Telecommunications in Paraguay

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Telecommunications in Paraguay are meager. Paraguay has the lowest fixed-line telephone density in South America, with 5.6 lines per 100 residents, compared with 8.7 per 100 in Bolivia, 21.9 in Brazil, and 24.9 in Argentina.[1]

Telephones[edit]

The state-owned Corporación Paraguaya de Comunicaciones (Copaco) is known for inefficiency and overstaffing. Privatization was attempted in 2002, but failed in the midst of the banking scandal.[2]

With only 5.6 percent of the population having access to a land-line connection,[1] the meager telephone network has resulted in rapid growth in mobile phone use.[2][3]

  • An extremely deprived and meager telephone service;[3]
  • Principal switching center is Asunción[3]
  • Domestic: microwave radio relay network[2]
  • International: satellite earth station - 1 Intelsat (Atlantic Ocean) in 2009[3]
  • International country code: 595[3]
  • Fixed telephone subscriptions: 364,557; 6.1% of the population in 2011[1]
  • Mobile-cellular telephone subscriptions: 6,529,053; 99.4% of the population in 2011[4]

Radio and television[edit]

As in many South American countries, radio is an important disseminator of information in Paraguay.[2]

  • Radio stations: roughly 75 commercial and community stations; one state-owned radio network in 2010[3]
  • Radios: 4.475,000 in 1997[2]
  • Television broadcast stations: 6 privately owned and one state-owned in 2010[3]
  • Televisions: 4.429,000 in 1997; 750,000 households in 2004[2]

Internet[edit]

  • Country code (top level domain): .py[3]
  • Households with a computer: 22.7% in 2011[5]
  • Internet users: 1,543,715; 24% of the population in 2011 (95th in the world)[6]
  • Households with Internet access at home: 19.3% in 2011[5]
  • Internet hosts: 278,473; 64th in the world in 2010[7]
  • Fixed broadband Internet subscriptions: 28,147; 0.44% of the population in 2010[8]
  • IPv4 addresses allocated: 365,312; 5.6 per 100 inhabitants[9]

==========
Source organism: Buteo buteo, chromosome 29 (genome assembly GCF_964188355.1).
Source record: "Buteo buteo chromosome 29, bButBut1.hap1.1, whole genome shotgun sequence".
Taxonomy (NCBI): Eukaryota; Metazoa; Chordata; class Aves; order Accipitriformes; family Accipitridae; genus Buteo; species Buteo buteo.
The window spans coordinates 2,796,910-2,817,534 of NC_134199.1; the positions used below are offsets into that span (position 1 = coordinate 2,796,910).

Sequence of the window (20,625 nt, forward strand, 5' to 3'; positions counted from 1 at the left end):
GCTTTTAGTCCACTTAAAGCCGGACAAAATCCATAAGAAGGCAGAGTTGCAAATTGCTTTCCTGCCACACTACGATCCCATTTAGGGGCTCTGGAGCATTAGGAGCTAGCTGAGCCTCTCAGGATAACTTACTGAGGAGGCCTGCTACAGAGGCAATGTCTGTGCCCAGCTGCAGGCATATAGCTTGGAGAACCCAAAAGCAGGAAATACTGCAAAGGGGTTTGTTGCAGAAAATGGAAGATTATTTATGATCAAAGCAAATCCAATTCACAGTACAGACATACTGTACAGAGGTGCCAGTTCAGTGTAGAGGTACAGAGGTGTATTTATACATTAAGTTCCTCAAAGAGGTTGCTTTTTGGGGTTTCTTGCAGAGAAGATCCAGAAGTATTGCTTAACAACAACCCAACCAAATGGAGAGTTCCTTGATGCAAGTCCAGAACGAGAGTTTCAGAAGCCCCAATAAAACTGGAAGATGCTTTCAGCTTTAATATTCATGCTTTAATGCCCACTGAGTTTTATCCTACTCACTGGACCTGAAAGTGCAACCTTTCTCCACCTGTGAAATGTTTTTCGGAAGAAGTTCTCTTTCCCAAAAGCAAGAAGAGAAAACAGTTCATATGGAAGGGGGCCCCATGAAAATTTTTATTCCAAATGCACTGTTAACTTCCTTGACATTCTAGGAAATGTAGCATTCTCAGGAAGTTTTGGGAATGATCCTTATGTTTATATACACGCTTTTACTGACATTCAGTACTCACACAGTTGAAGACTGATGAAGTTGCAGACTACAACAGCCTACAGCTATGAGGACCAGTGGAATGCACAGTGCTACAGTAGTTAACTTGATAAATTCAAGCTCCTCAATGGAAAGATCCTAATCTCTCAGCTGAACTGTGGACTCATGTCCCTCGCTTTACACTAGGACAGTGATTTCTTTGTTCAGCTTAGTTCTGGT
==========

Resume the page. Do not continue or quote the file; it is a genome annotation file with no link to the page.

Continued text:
Censorship[edit]

The law provides for freedom of speech and press, and the government generally respects these rights in practice. Individuals criticize the government publicly and privately, generally without reprisal or impediment. There are no government restrictions on access to the Internet or credible reports that the government monitored e-mail or Internet chat rooms. Individuals and groups could engage in the expression of views via the Internet, including by e-mail.[10]

Because of their reporting, journalists are on occasion subjected to harassment, intimidation, and violence—primarily from drug trafficking gangs and criminal syndicates based in departments bordering Brazil but also from politicians. In May 2011 Fermin Jara, a writer with the daily newspaper ABC Color, along with Carlos Bottino and Samir Sanchez, journalists with Radio Parque in Ciudad del Este, alleged that the governor of Alto Parana, Nelson Aguinagalde, sought to intimidate them. The journalists claimed that Aguinagalde threatened to “kill them with a machine gun” if they continued to criticize his administration. They also claimed that, at the request of Governor Aguinagalde, the radio programs hosted by Bottino and Sanchez were censored and later cancelled because of their refusal to stop their criticism of the governor.[10]

Political officials often retaliate against media criticism by invoking criminal libel laws and suing the media to intimidate journalists and suppress further investigations. For example, in 2010 ABC Color managing director Aldo Zuccolillo faced criminal charges relating to defamation suits brought against him by former government officials. On April 7, authorities ordered him to pay 236 million guaranies ($59,000) plus interest for questioning the judicial decision that freed former president Luis Angel Gonzalez Macchi from prosecution. An appeal was pending at year’s end.[10]